During these last two years in the leadership of this Society we focused on education. There were several lectures, teaching strategies and research distributed throughout the planet, but mainly in Latin America, where in all likelihood the enlightenment on the subject seemed to be more distant. We believe to have done a good job, yet much is about to come. There is a need to alert and educate the population of physicians, surgeons, intensivists and other healthcare professionals who still omit or neglect the prevalence of intra-abdominal hypertension in critically ill patients for some reason or another. It is true that abdominal compartment syndrome hardly leads a patient to death alone. The clinical observations are subtle, insidious, and beyond. The presence of long-term intra-abdominal hypertension sustained in patients who already have perfusion disorder undoubtedly stimulates the patients to remain in the ICU for a longer period. Whether for prolonged period of mechanical ventilation resulting from an increase in intra-thoracic pressure caused by intra-abdominal hypertension, or from the difficulty of awakening the patient, a consequence of the decrease in cardiac output induced by the decrease in venous return caused by intra-abdominal hypertension and subsequently by the decrease in cerebral perfusion pressure or by the consistent and continuous flood of catecholamines and oxidative metabolism products such as IL1B, IL6, TNF, oxygen free radicals caused by the hypoperfusion state silently induced by intra-abdominal hypertension. This insidious process needs and must be noticed by the surgeon, intensivist and emergency physician and promptly reversed in order to mitigate the endocrine-metabolic response and microcirculatory damage.
The presentation of clear evidence in this and other contexts and themes will be discussed with partner societies at this World Congress in Campinas.
Traditionally, every current president leaves the Society in his acting city and this year could not be different. With my departure after two years on the president’s chair, I believe we are finalizing this long-awaited process with the golden key. Therefore, it is with great pleasure that we present you with the traditional Intergastro and Trauma, a majestic and original event unlike anything you have seen in the Brazilian national territory and also in a global scope.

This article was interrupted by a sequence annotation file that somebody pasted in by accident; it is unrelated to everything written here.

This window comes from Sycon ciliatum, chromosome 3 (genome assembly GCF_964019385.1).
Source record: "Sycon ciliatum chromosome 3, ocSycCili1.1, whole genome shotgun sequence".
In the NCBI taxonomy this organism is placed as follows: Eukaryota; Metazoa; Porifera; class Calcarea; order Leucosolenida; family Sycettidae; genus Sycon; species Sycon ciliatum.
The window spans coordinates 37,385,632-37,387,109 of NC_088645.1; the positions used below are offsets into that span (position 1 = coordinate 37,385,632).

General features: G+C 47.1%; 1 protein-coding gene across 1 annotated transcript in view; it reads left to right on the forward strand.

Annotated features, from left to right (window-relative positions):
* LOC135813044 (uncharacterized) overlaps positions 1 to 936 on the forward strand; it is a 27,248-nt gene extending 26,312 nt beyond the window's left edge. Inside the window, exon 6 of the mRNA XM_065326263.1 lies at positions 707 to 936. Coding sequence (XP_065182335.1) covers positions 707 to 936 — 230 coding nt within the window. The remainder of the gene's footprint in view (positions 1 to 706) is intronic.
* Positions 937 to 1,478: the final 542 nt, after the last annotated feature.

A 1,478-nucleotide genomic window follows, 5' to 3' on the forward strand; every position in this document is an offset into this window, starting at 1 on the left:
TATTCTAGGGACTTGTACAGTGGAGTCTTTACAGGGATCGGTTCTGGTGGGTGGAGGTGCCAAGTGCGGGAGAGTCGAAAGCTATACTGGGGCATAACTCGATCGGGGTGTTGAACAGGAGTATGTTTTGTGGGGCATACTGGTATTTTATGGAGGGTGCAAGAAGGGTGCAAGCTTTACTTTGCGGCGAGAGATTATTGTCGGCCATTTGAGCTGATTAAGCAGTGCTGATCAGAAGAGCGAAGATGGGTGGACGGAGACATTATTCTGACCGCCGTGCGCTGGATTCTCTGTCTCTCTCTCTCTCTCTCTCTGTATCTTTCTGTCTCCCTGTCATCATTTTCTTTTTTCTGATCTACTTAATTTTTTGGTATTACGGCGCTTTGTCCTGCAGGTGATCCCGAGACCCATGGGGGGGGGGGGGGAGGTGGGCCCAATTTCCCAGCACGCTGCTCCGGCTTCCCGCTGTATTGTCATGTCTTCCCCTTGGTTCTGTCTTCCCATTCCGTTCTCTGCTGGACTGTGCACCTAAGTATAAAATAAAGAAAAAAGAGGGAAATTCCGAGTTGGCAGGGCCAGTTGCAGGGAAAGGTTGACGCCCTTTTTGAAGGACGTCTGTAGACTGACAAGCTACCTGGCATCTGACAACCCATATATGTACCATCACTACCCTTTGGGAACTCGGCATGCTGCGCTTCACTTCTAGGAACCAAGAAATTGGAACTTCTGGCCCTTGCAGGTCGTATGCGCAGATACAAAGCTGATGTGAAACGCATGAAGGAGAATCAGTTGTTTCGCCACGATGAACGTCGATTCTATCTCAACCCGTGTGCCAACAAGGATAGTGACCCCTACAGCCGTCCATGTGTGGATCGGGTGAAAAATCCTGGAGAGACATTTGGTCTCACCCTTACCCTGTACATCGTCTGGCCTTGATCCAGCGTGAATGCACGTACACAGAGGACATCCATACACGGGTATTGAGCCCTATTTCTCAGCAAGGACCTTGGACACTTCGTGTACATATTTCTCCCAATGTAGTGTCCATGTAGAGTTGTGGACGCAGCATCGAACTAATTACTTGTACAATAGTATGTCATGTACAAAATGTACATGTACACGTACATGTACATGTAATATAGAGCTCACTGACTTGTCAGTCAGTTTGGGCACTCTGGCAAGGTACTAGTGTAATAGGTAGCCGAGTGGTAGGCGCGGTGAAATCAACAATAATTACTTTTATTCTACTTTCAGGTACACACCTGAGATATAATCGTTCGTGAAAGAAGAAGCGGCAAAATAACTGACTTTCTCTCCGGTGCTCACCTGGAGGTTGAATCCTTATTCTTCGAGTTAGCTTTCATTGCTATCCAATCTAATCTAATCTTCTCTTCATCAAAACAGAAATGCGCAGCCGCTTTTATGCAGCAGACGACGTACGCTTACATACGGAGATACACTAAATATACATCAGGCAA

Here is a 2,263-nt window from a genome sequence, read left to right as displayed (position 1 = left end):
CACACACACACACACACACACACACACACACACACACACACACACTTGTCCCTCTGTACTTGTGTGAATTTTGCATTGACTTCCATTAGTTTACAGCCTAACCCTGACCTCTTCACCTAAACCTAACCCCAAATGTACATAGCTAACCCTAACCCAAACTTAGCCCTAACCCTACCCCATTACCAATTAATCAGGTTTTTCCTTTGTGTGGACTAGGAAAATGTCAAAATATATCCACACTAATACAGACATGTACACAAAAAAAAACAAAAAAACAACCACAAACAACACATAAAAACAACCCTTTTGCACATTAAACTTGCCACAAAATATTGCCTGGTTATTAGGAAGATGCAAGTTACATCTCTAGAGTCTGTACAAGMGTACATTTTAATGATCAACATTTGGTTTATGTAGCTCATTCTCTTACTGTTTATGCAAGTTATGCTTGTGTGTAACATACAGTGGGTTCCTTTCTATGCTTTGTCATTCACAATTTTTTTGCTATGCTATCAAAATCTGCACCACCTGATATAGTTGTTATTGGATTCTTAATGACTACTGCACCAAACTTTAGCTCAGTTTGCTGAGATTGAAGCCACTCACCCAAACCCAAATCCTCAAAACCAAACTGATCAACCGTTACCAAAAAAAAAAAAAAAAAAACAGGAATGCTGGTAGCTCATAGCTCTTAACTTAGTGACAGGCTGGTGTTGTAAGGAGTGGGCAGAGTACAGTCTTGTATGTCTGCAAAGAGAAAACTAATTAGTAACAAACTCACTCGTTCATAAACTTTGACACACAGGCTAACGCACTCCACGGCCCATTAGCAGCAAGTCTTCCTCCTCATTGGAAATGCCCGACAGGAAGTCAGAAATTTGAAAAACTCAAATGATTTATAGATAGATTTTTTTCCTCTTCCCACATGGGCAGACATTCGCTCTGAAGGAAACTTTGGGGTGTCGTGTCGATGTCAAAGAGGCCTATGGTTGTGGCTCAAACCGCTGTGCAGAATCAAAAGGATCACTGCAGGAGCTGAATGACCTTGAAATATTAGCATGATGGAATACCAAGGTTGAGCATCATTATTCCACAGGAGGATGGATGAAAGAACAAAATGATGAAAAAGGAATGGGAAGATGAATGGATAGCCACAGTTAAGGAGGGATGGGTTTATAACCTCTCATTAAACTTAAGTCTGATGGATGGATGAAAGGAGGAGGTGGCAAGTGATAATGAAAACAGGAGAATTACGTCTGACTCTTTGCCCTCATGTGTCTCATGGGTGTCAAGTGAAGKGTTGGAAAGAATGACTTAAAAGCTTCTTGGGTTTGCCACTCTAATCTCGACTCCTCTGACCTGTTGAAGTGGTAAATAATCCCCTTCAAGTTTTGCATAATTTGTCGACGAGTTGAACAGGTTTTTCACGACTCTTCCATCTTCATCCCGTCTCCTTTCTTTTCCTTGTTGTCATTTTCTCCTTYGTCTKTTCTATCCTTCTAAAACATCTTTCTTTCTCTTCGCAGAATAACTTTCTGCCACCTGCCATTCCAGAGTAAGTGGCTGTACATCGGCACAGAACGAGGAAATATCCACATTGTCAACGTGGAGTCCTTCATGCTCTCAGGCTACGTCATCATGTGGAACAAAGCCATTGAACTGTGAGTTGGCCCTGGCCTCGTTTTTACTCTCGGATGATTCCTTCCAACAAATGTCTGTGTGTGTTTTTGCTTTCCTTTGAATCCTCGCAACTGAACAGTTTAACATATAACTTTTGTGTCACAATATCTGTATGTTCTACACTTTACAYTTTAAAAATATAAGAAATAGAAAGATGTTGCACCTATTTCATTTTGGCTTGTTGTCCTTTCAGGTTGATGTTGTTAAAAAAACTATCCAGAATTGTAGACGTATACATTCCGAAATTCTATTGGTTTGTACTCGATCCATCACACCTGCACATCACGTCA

After many hours of work and searching for the newest in the area, we come to a modern and multidisciplinary program capable of bringing to the rooms of the Royal Palm Hall those information really useful in their day to day life.
We will begin with pre-congress activities where point-of-care ultrasonography courses will be our primary focus. Three courses will be offered: the USPOC course with WSACS protocol and the USPOC course for surgeons and the Emergency Abdominal Surgery Course.
For the actual Congress days, we divide our international segment in 3 days.
On the first day we evolved important themes about fluid management in critical patients from their entry into the emergency room to admission at the ICU. This inaugural section is supported by the International Fluid Academy and requires a presence of emergency physicians – a new specialty in our country, surgeons, anesthesiologists and intensivists. Important topics and vowels that were being discussed on all continents of the Globe will be discussed at this event and for the first time in this multidisciplinary model.
On the second day, the focus is on complex abdomen. Much still needs to be discussed about the behavior of the patient with open abdomen with or without the presence of fistulas, such as synthesizing the abdomen quickly and safely, which is a better set of measures to be used in the ICU when faced with complex cases such as this. Experts from all over the world will be present and presenting new techniques and treatments for cases of this complexity that still consume high mortality rates.
Already on the third and last day, we will focus our attention on damage control resuscitation. This will be the First World Symposium on Damage Control Resuscitation (DCR) where we will explore the subject from the pre-hospital environment to the final treatment in different in-hospital instances. The theme of resuscitation in damage control has been responsible for an incredible diversity of studies and evidences in recent years, but there has never been a multidisciplinary meeting in order to discuss the issue as it does in daily practice. This symposium in addition to having specialists in the area will have the participation of specialists of the American and English armed forces with experience of war. On this day we will count on the support of THOR (Trauma Hemostasis and Oxygenation Research network) and EVTM (Endovascular Resuscitation and Trauma Management).
With this strong and current program, we hope to be able to welcome you in the city of Campinas, with the certainty that we will be giving you a different and striking event for your career.
Mail to the WSACS may be addressed to:
Rao R. Ivatury MD, Division Chair
Division of Trauma, Critical Care and Emergency General Surgery
P.O. Box 980454
Richmond, VA 23298-0454
For questions regarding the WSACS and its mission, please contact the WSACS Executive Committee.